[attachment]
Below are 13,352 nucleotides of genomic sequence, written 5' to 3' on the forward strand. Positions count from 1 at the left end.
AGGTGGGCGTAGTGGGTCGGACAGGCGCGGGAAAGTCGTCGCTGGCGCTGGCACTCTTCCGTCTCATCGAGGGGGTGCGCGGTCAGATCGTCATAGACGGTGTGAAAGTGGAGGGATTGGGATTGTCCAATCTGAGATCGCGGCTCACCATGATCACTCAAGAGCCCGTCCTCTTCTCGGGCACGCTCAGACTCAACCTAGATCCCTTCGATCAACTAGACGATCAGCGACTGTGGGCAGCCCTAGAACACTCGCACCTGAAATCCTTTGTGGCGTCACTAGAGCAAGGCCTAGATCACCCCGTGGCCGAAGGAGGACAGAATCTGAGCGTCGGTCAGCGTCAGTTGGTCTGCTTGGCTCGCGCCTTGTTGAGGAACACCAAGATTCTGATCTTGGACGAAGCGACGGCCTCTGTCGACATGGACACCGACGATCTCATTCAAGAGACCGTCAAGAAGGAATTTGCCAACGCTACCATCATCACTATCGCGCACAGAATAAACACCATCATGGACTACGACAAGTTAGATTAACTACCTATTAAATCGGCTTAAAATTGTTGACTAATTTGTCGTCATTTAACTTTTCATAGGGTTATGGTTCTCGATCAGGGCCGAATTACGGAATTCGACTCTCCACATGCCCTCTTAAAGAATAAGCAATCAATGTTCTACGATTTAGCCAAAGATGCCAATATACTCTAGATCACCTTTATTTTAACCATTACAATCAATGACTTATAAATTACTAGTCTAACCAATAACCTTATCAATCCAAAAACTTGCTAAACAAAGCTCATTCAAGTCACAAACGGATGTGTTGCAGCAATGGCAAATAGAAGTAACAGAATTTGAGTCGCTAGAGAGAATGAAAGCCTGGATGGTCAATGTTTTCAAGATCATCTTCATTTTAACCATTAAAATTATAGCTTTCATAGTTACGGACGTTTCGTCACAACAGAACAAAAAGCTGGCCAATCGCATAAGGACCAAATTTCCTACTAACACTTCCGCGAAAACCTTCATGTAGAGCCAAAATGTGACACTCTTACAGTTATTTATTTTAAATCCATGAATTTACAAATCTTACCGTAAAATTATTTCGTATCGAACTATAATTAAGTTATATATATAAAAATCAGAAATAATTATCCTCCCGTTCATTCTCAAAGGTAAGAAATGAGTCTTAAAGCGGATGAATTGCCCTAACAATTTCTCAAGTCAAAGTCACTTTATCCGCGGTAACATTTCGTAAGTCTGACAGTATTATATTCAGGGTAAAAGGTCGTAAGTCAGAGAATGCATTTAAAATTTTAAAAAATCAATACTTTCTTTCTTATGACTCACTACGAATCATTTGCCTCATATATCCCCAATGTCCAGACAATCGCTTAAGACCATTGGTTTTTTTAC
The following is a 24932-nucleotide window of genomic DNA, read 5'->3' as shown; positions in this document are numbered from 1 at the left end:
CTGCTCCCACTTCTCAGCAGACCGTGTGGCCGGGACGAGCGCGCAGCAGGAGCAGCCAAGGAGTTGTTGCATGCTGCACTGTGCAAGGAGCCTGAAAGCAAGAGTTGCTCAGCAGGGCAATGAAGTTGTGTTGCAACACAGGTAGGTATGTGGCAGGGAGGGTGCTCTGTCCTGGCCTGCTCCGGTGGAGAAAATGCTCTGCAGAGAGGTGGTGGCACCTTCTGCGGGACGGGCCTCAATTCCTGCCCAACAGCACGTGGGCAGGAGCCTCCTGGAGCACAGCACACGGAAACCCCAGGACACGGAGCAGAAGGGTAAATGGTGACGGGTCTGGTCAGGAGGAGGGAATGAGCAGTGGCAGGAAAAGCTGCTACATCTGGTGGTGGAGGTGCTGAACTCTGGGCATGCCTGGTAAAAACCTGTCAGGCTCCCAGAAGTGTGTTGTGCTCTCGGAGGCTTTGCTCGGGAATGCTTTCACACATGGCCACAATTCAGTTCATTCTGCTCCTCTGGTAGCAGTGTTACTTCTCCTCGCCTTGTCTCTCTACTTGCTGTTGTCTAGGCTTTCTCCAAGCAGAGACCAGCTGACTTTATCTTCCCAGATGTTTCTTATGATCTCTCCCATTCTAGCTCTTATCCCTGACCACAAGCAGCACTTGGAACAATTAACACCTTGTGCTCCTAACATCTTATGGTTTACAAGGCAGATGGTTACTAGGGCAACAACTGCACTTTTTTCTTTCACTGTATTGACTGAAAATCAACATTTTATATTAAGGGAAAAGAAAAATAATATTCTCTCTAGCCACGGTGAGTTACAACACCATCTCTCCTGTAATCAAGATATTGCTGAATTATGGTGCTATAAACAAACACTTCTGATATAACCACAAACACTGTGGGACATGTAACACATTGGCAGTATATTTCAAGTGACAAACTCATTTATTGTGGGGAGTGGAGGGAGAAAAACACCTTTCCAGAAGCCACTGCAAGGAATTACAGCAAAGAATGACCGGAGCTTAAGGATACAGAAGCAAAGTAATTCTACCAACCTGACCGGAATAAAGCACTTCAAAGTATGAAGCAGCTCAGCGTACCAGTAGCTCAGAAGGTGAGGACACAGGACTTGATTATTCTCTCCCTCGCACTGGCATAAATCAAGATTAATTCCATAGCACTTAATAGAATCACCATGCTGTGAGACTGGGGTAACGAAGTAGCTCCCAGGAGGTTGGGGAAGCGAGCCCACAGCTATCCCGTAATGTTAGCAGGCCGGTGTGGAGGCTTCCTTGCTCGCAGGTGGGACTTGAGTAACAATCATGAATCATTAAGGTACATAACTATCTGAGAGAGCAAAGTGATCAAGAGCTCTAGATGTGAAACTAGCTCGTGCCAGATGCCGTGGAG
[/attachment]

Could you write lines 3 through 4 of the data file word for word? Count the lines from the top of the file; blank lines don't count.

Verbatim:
The following is a 24932-nucleotide window of genomic DNA, read 5'->3' as shown; positions in this document are numbered from 1 at the left end:
CTGCTCCCACTTCTCAGCAGACCGTGTGGCCGGGACGAGCGCGCAGCAGGAGCAGCCAAGGAGTTGTTGCATGCTGCACTGTGCAAGGAGCCTGAAAGCAAGAGTTGCTCAGCAGGGCAATGAAGTTGTGTTGCAACACAGGTAGGTATGTGGCAGGGAGGGTGCTCTGTCCTGGCCTGCTCCGGTGGAGAAAATGCTCTGCAGAGAGGTGGTGGCACCTTCTGCGGGACGGGCCTCAATTCCTGCCCAACAGCACGTGGGCAGGAGCCTCCTGGAGCACAGCACACGGAAACCCCAGGACACGGAGCAGAAGGGTAAATGGTGACGGGTCTGGTCAGGAGGAGGGAATGAGCAGTGGCAGGAAAAGCTGCTACATCTGGTGGTGGAGGTGCTGAACTCTGGGCATGCCTGGTAAAAACCTGTCAGGCTCCCAGAAGTGTGTTGTGCTCTCGGAGGCTTTGCTCGGGAATGCTTTCACACATGGCCACAATTCAGTTCATTCTGCTCCTCTGGTAGCAGTGTTACTTCTCCTCGCCTTGTCTCTCTACTTGCTGTTGTCTAGGCTTTCTCCAAGCAGAGACCAGCTGACTTTATCTTCCCAGATGTTTCTTATGATCTCTCCCATTCTAGCTCTTATCCCTGACCACAAGCAGCACTTGGAACAATTAACACCTTGTGCTCCTAACATCTTATGGTTTACAAGGCAGATGGTTACTAGGGCAACAACTGCACTTTTTTCTTTCACTGTATTGACTGAAAATCAACATTTTATATTAAGGGAAAAGAAAAATAATATTCTCTCTAGCCACGGTGAGTTACAACACCATCTCTCCTGTAATCAAGATATTGCTGAATTATGGTGCTATAAACAAACACTTCTGATATAACCACAAACACTGTGGGACATGTAACACATTGGCAGTATATTTCAAGTGACAAACTCATTTATTGTGGGGAGTGGAGGGAGAAAAACACCTTTCCAGAAGCCACTGCAAGGAATTACAGCAAAGAATGACCGGAGCTTAAGGATACAGAAGCAAAGTAATTCTACCAACCTGACCGGAATAAAGCACTTCAAAGTATGAAGCAGCTCAGCGTACCAGTAGCTCAGAAGGTGAGGACACAGGACTTGATTATTCTCTCCCTCGCACTGGCATAAATCAAGATTAATTCCATAGCACTTAATAGAATCACCATGCTGTGAGACTGGGGTAACGAAGTAGCTCCCAGGAGGTTGGGGAAGCGAGCCCACAGCTATCCCGTAATGTTAGCAGGCCGGTGTGGAGGCTTCCTTGCTCGCAGGTGGGACTTGAGTAACAATCATGAATCATTAAGGTACATAACTATCTGAGAGAGCAAAGTGATCAAGAGCTCTAGATGTGAAACTAGCTCGTGCCAGATGCCGTGGAG